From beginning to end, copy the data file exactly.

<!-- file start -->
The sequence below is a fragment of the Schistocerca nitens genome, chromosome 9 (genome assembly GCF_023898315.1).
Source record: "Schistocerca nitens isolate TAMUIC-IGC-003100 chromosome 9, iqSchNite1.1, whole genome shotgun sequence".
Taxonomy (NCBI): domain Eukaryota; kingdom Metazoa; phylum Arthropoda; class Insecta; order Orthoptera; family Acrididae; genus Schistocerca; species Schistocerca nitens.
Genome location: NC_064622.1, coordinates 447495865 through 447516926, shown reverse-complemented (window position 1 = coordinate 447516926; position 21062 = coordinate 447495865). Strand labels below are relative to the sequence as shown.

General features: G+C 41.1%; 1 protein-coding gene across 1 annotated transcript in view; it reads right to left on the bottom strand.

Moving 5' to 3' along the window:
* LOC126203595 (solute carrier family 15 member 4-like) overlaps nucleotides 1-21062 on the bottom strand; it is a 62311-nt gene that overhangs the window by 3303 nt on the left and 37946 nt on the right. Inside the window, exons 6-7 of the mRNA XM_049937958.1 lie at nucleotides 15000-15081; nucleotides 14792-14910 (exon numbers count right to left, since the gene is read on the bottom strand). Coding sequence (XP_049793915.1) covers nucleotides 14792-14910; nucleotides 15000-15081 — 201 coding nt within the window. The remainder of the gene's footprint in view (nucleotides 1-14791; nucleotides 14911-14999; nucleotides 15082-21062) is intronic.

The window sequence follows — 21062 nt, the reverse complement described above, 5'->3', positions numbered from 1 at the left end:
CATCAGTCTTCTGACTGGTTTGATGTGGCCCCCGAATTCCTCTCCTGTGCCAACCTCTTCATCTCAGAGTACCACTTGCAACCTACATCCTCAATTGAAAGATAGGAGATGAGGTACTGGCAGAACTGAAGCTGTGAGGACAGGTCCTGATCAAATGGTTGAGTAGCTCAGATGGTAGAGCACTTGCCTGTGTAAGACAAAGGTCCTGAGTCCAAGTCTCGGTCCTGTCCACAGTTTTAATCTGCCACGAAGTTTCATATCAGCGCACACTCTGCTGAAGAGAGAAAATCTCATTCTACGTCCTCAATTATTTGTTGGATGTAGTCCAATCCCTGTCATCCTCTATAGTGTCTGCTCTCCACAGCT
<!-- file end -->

The sequence below is a fragment of the Schistocerca nitens genome, chromosome 9 (genome assembly GCF_023898315.1).
Source record: "Schistocerca nitens isolate TAMUIC-IGC-003100 chromosome 9, iqSchNite1.1, whole genome shotgun sequence".
Taxonomy (NCBI): domain Eukaryota; kingdom Metazoa; phylum Arthropoda; class Insecta; order Orthoptera; family Acrididae; genus Schistocerca; species Schistocerca nitens.
Genome location: NC_064622.1, coordinates 447495865 through 447516926, shown reverse-complemented (window position 1 = coordinate 447516926; position 21062 = coordinate 447495865). Strand labels below are relative to the sequence as shown.

General features: G+C 41.1%; 1 protein-coding gene across 1 annotated transcript in view; it reads right to left on the bottom strand.

Moving 5' to 3' along the window:
* LOC126203595 (solute carrier family 15 member 4-like) overlaps nucleotides 1-21062 on the bottom strand; it is a 62311-nt gene that overhangs the window by 3303 nt on the left and 37946 nt on the right. Inside the window, exons 6-7 of the mRNA XM_049937958.1 lie at nucleotides 15000-15081; nucleotides 14792-14910 (exon numbers count right to left, since the gene is read on the bottom strand). Coding sequence (XP_049793915.1) covers nucleotides 14792-14910; nucleotides 15000-15081 — 201 coding nt within the window. The remainder of the gene's footprint in view (nucleotides 1-14791; nucleotides 14911-14999; nucleotides 15082-21062) is intronic.

The window sequence follows — 21062 nt, the reverse complement described above, 5'->3', positions numbered from 1 at the left end:
CATCAGTCTTCTGACTGGTTTGATGTGGCCCCCGAATTCCTCTCCTGTGCCAACCTCTTCATCTCAGAGTACCACTTGCAACCTACATCCTCAATTGAAAGATAGGAGATGAGGTACTGGCAGAACTGAAGCTGTGAGGACAGGTCCTGATCAAATGGTTGAGTAGCTCAGATGGTAGAGCACTTGCCTGTGTAAGACAAAGGTCCTGAGTCCAAGTCTCGGTCCTGTCCACAGTTTTAATCTGCCACGAAGTTTCATATCAGCGCACACTCTGCTGAAGAGAGAAAATCTCATTCTACGTCCTCAATTATTTGTTGGATGTAGTCCAATCCCTGTCATCCTCTATAGTGTCTGCTCTCCACAGCT